Wednesday, May 7, 2014

Shop second hand - 2: Garden Aid

Little feathered swine. Since our cat passed on around 2008 we have a lot more birds in the yard & we love that. We enjoy watching them & we feed them all year. I tell them "howdy" when I come out in the mornings & they don't even seem frightened. Why then, must the blackbirds ravage my new planted seeds & sprouts? Okay - because that's their nature, of course, & it looks like a lot more fun to freak out birdbrain style & toss the dirt all around than to politely peck at what's in the feeding bottle or on the ground. Talk about down & dirty - they almost burrow into the boxes & patches, even pull up my baby spinach. Spinach! Blackbirds! I never knew they had those appetites.

The long & short of it is, the seedlings need shelter. I always shop second hand, so off I went. Had to go 3 places before I found a great big lace curtain for 30 Dkr. or about $5. I am sure that's a lot cheaper than anything they would sell off a roll in a garden center or hardware store. I cut off big strips & covered 2 beds plus 2 flowerboxes. There is still plenty left. It looks appealingly tacky - big lace flowers among the real flowers - & it does the job.

So there it is again. SHOP SECOND HAND  & do our earth a favor. It saves money & I suspect I am the only gardener on my street with a lace curtain doing bird duty. Silly - absolutely - but it IS kind of fun to be the one with the good ideas, not? Especially at this age. Creativity counts, besides which, I have never grown my own spinach before. No blackbird is going to spoil that!

Friday, May 2, 2014

Poetry for May

Here's a little poetry to celebrate the arrival of May; 2 poems by 2 poets I go back to again & again, but it was not always thus.
        I fell for Robert Browning as a teenager in high school & Pippa's Song was most likely the poem that did it. Moving on, I wrote my university thesis on his dramatic monologues, the ones where the speakers are Italian renaissance artists - Fra Lippo Lippi & Andrea del Sarto. Checked out their lives & paintings too, so the title was something like Browning as Art Critic. He was an astute critic as well as brilliant poet with an understanding of & affection for humanity & its little ways. I appreciated his own love story, the way he spirited his true love away from her domestic prison & off to Italy where they lived, thrived, reproduced & wrote, but ...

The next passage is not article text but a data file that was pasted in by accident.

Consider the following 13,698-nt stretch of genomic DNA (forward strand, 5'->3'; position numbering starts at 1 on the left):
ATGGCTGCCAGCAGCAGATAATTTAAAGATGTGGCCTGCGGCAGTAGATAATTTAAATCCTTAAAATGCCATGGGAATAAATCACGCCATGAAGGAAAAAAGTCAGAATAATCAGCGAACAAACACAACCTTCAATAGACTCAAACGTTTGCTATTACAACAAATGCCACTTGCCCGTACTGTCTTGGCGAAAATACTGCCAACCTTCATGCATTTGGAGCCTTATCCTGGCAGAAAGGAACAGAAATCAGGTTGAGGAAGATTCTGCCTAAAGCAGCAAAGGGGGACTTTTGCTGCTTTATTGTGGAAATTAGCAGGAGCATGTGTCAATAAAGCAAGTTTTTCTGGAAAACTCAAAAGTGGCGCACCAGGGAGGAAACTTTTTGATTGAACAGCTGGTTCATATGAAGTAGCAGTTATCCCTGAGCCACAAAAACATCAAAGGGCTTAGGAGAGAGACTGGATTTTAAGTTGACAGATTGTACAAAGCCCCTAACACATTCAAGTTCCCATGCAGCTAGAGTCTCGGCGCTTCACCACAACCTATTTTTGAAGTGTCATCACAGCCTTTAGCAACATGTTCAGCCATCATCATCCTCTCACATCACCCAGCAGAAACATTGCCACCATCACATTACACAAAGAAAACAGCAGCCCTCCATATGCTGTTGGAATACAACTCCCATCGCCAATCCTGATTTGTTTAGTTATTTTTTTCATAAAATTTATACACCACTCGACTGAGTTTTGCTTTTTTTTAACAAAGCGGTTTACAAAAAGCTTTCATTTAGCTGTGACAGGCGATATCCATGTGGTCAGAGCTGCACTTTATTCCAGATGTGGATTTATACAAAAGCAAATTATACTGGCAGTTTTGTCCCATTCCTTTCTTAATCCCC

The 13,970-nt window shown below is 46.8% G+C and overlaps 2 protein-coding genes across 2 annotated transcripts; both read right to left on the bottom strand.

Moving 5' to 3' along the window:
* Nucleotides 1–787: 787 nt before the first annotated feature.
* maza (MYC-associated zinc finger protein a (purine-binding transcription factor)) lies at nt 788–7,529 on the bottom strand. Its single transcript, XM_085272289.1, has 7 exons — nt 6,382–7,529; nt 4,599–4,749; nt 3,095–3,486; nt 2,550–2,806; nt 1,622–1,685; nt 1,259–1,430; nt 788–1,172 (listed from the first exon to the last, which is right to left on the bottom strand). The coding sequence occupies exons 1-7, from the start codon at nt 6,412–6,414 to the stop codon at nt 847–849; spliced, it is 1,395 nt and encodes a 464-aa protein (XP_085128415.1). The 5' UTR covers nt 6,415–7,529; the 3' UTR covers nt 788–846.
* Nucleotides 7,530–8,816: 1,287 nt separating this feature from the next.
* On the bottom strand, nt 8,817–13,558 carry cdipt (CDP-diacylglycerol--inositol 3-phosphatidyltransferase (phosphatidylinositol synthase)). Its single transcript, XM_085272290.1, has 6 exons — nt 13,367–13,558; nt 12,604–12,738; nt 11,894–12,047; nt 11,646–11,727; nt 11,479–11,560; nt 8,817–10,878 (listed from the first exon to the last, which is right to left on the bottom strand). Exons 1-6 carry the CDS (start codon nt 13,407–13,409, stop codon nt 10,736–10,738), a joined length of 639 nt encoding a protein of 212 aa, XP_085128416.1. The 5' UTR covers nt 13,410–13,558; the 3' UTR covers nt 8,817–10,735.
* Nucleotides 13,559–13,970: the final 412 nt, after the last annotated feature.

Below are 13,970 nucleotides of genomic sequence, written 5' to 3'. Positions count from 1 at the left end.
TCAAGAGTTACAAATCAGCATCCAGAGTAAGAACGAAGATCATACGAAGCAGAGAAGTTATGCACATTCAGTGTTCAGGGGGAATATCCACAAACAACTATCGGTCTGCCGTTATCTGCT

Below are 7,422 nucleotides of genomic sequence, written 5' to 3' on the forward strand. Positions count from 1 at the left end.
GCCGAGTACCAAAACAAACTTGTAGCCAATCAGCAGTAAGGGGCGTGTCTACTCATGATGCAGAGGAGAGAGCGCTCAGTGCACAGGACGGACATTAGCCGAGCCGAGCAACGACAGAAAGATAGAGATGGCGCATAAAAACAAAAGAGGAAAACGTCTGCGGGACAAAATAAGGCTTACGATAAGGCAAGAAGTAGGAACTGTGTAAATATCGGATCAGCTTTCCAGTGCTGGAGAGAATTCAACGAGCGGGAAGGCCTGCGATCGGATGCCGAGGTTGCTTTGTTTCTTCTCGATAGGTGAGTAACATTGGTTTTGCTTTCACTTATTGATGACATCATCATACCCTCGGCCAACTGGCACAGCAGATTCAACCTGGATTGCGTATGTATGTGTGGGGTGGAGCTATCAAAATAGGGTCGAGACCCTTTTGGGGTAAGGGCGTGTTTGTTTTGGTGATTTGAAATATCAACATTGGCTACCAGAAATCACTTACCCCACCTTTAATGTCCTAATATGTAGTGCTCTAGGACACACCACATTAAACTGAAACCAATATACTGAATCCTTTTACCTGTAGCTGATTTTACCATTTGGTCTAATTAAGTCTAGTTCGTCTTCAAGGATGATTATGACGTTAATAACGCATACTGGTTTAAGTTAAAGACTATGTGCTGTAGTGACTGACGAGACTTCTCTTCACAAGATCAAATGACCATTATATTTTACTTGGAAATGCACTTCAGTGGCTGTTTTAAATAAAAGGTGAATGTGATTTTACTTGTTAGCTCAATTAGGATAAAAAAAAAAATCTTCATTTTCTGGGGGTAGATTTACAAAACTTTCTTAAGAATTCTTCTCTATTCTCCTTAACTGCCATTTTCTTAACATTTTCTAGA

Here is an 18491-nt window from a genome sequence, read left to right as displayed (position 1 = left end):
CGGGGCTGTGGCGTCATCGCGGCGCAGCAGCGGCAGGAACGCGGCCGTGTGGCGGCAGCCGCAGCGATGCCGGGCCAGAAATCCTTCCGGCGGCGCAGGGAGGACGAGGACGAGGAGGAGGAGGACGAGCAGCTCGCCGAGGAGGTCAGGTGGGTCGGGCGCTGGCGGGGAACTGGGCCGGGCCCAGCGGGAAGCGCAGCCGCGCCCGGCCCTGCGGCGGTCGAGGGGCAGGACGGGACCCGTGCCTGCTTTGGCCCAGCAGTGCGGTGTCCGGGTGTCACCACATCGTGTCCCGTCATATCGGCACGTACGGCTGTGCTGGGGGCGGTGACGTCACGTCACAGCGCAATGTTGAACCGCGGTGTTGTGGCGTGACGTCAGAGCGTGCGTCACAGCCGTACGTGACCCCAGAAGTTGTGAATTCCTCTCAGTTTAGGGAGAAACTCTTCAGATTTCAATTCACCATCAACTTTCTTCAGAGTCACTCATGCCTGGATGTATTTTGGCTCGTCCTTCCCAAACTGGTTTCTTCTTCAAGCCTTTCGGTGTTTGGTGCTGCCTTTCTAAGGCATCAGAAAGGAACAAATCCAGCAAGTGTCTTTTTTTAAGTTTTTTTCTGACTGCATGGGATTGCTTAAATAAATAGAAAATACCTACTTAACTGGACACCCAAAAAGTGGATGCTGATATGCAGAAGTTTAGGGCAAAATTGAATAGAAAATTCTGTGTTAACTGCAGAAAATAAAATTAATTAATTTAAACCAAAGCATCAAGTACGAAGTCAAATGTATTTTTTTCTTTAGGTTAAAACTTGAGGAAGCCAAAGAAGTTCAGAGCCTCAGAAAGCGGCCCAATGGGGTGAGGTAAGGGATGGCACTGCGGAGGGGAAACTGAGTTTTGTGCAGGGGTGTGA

Elizabeth Barret Browning's poetry did not move me. Her poems seemed either self-consciously pathetic or plain sappy. The sonnet below headed the second category. I would never slip it into my own true love's valentine; it was too much, too sentimental, too quasi-religious, too - sappy. I said that to my teenage sweetheart's darling mother, who was an older lady & a teacher.
        "Honey," she protested, "That girl was in love!"
        Well, that much was obvious & did not change sappy.

Here they are, his & hers, wonderful. As for Pippa's Song, yes, I still believe God's in his heaven but would hardly claim All's right with the world. It isn't. It can look that way on a lovely breezy day in May in a country where most people are quite all right, thank you, or at any rate can choose their own direction to a very great degree. That is not the way most of the world is.
       Sonnet XLIII (From the Portuguese) expresses a love as passionate as childhood faith that yet might have been lost with childhood's lost saints. Wow! That moves me now. I had to reach a certain age & also, of course, a long running relationship - otherwise it was just another love poem. Wouldn't it be nice to maintain our childhood faith unquestioned? It would, but don't know anyone who has; I sure haven't. Some saints got lost, though God's in his heaven (doing what, forcryingoutloud?). Some saints stay to call on when all is not right with the world (but they can't change it). Both things must be accepted, thought through, wrestled with even. Wouldn't it be nice if love had only ups & no (crashing) downs? We think so, but maybe that would just be boring. It can last - that's the thing - & now I can love Elizabeth as much as I do her husband.
           Enjoy the poetry. It doesn't get better than this:
 Song from Pippa Passes - Robert Browning
The year's at the spring,
And day's at the morn;
Morning's at seven;
The hillside's dew-pearl'd;
The lark's on the wing;
The snail's on the thorn;
God's in his heaven;
All's right with the world.

Sonnets from the Portuguese, XLIII  - Elizabeth Barret Browning
How do I love thee? Let me count the ways.
I love thee to the depth and breadth and height
My soul can reach, when feeling out of sight
For the ends of Being and ideal Grace.
I love thee to the level of everyday's
Most quiet need, by sun and candle-light.
I love thee freely, as men strive for Right;
I love thee purely, as they turn from Praise.
I love thee with a passion put to use
In my old griefs, and with my childhood's faith.
I love thee with a love I seemed to lose
With my lost saints, - I love thee with the breath,
Smiles, tears, of all my life! - and, if God choose,
I shall but love thee better after death.